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June 14, 2017 12:57 pm

Lithuanian High Schoolers Creating E-Book to Document History of Destroyed Jewish Community

avatar by Rachel Frommer

Kaunas Ninth Fort, a former execution camp, where some young people have taken “Holocaust selfies.” Photo: Wikimedia Commons.

An initiative has been launched to teach Lithuanian high school students the history of the country’s complicity in the Holocaust, with a goal of reaching a total of two dozen schools by the end of 2017, the Jewish Press reported on Monday.

The project, called “A Young Persons’ Guide to Lithuania’s Vanished Litvak Communities,” will culminate in the creation of an e-book “about Lithuania’s sadly forgotten Litvak history, heritage and culture,” according to the project’s Facebook page. Each school involved in the program will write a chapter.

The program, which has included educational seminars about Lithuania’s activities during World War II and student trips to former Jewish towns and ghettos, was started by the International Centre for Litvak Photography (IC4LP), an NGO founded by Britain-born Lithuanian transplant Richard Schofield.

Schofield, a non-Jewish documentarian and photojournalist, told the Jewish Press he became interested in telling the story of the country’s destroyed Jewish communities after he noticed that Lithuanians did not discuss and were not even familiar with that element of their country’s history. He said that he became “haunted by these ghosts [of the Holocaust] and [I] refuse to rest until their memory is properly respected” — which meant forcing Lithuanians to take an honest look at their own history.

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According to Schofield, high schoolers were walking away from their history classes with disturbing misinformation, like thinking Jews were murdered because they were communists, as one student said they had been taught.

Schofield has put much of the blame for this culture of non-education on the state. Only last year, the Lithuanian government promised to publish the names of 1,000 Nazi collaborators, including some hailed as national heroes — information officials had covered up for decades.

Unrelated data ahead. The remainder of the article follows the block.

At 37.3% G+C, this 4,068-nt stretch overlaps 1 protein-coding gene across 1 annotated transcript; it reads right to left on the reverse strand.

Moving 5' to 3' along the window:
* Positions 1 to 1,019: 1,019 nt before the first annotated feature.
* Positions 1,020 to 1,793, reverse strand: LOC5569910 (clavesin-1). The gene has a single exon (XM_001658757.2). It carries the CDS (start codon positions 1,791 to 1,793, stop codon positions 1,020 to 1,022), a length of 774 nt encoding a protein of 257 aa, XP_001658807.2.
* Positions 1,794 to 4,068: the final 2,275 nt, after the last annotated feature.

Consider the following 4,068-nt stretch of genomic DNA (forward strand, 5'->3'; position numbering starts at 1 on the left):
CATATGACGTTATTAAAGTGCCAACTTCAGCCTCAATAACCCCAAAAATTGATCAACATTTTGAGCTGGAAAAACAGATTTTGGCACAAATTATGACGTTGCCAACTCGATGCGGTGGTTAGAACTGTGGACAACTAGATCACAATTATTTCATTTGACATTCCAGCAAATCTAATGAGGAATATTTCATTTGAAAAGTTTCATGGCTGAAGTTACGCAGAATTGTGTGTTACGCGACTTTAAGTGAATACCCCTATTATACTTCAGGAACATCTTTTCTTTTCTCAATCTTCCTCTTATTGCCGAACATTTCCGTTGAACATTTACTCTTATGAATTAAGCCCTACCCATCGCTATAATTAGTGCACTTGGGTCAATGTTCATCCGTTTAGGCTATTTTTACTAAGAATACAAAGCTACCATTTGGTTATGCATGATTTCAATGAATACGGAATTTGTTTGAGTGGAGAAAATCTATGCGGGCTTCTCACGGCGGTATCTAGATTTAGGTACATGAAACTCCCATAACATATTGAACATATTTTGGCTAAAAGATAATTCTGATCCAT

“The Holocaust in Lithuania is a Lithuanian issue, not a strictly Jewish one,” Schofield said. “More and more people are realizing this, and realizing, too that it’s okay for your country to have some pretty dark moments in history.”

“I’m not on a big mission,” Schofield told the Jewish Press. “In fact, I’ve always tried to avoid the Holocaust. But no one teaches the children that about 120,000 people were murdered.”

Though Schofield is neither a trained educated nor an historian, he has connected with world-renowned Holocaust scholars through his work at the IC4LP.

One of the topics Schofield has tackled in the high school program has been the rise of the “Holocaust selfie,” or the practice seen primarily among millennials of taking pictures at Holocaust memorials, Nazi killing fields and concentration camps.

“We’re not here to shame these young people,” Schofield said. “We know they’re mostly good kids like most kids are.”

IC4LP has already visited seven schools, amounting to hundreds of students. It plans to hit its goal of 50 institutions and publication of the e-book by February 2018, as part of Lithuania’s upcoming centenary celebration of its independence.

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